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Article

Volume 48 • Number 1

January 2011



 

 

Open-Mindedness as a Moral Virtue


by Nomy Arpaly


Open-mindedness appears to be a cognitive disposition: an open-minded person is disposed to gain, lose, and revise beliefs in a particular, reasonable way. It is also a moral virtue, for we blame, for example, the man who quickly comes to think a new neighbor untrustworthy because he drives the wrong car or wears the wrong clothes—for his closed-mindedness. How open–mindedness could be a moral virtue is a puzzle, though, because exercises of moral virtues are expressions of moral concern, whereas gaining, losing, and revising beliefs are not actions and so cannot be actions taken out of moral concern. Solving this puzzle is the purpose of this essay.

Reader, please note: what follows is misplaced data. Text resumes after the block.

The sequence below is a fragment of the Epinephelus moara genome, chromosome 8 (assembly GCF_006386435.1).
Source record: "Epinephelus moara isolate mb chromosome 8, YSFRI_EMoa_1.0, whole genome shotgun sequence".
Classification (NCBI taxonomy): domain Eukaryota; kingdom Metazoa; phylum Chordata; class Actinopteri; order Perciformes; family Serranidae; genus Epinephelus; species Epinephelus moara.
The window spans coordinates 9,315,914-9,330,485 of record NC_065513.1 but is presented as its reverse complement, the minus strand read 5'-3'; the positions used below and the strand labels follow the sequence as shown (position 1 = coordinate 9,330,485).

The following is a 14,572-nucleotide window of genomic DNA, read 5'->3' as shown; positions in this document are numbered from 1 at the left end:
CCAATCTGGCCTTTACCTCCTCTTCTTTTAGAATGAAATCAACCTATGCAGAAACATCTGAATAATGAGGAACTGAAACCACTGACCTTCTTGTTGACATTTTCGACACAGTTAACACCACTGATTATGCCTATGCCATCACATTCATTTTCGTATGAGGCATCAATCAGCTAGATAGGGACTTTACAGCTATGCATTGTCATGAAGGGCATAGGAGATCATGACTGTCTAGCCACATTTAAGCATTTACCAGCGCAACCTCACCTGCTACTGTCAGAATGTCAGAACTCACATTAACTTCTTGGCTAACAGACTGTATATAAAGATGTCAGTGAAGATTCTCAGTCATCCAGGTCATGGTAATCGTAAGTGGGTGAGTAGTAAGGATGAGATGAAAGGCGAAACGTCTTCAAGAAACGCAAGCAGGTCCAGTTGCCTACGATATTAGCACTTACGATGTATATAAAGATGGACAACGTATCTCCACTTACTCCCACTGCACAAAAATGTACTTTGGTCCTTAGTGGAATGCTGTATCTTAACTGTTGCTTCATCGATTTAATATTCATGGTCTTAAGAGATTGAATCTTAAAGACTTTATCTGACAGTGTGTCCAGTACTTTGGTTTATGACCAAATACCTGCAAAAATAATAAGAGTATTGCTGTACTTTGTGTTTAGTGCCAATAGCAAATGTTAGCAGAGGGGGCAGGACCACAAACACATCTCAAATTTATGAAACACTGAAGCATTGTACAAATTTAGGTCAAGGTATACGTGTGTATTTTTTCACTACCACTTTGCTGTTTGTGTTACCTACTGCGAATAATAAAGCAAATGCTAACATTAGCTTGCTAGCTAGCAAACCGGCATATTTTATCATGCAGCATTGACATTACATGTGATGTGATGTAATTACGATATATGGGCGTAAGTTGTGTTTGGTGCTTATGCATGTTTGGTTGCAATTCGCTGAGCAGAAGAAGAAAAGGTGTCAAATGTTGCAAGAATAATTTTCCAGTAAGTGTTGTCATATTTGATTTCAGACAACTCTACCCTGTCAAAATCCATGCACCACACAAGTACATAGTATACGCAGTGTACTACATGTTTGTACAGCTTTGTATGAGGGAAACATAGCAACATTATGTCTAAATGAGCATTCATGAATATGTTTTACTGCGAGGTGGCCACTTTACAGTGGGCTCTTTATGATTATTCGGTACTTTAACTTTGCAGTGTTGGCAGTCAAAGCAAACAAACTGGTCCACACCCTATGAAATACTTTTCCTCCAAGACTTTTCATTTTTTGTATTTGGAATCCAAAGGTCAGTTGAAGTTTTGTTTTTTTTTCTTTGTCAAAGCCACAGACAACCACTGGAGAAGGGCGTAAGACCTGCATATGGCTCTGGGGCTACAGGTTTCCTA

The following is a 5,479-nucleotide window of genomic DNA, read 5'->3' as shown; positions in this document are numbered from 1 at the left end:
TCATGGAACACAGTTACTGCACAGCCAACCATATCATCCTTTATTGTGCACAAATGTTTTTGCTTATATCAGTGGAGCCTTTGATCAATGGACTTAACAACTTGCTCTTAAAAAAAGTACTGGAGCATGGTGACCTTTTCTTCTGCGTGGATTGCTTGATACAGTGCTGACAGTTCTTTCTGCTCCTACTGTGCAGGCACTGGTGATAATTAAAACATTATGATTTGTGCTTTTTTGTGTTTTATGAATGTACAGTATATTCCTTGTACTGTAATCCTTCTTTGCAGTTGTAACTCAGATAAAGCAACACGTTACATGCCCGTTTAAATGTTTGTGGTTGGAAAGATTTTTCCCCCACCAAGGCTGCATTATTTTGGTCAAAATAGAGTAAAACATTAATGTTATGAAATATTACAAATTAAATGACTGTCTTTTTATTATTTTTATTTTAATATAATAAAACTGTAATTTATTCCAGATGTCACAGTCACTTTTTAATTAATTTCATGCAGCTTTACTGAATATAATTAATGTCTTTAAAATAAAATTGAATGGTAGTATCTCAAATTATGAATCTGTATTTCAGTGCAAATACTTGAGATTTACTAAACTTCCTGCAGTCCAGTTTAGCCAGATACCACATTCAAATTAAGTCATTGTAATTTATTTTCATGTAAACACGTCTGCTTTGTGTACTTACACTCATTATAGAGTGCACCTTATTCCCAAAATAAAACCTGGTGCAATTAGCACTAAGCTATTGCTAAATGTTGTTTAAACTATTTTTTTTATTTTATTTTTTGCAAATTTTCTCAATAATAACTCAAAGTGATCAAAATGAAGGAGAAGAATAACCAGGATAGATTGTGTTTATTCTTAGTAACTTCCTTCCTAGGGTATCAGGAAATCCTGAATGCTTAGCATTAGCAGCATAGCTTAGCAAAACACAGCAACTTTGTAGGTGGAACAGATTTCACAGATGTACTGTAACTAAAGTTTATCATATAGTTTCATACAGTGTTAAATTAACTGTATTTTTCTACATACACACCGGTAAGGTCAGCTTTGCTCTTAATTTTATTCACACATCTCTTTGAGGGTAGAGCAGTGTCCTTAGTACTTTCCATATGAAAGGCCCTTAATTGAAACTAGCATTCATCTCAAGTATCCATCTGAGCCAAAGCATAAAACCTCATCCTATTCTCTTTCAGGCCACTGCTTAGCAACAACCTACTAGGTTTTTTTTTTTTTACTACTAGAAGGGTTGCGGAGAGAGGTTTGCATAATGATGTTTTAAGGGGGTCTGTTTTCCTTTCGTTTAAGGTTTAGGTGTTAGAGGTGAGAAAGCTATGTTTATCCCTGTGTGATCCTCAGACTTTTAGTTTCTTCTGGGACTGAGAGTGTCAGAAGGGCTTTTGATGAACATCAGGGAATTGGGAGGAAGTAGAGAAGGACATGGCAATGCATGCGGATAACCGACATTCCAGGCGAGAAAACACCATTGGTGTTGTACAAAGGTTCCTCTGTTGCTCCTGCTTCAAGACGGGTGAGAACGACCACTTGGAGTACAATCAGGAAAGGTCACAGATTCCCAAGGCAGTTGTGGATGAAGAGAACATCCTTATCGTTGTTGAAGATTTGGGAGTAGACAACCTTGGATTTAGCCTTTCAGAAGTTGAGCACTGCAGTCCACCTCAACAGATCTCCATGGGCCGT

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ISSN: 2152-1123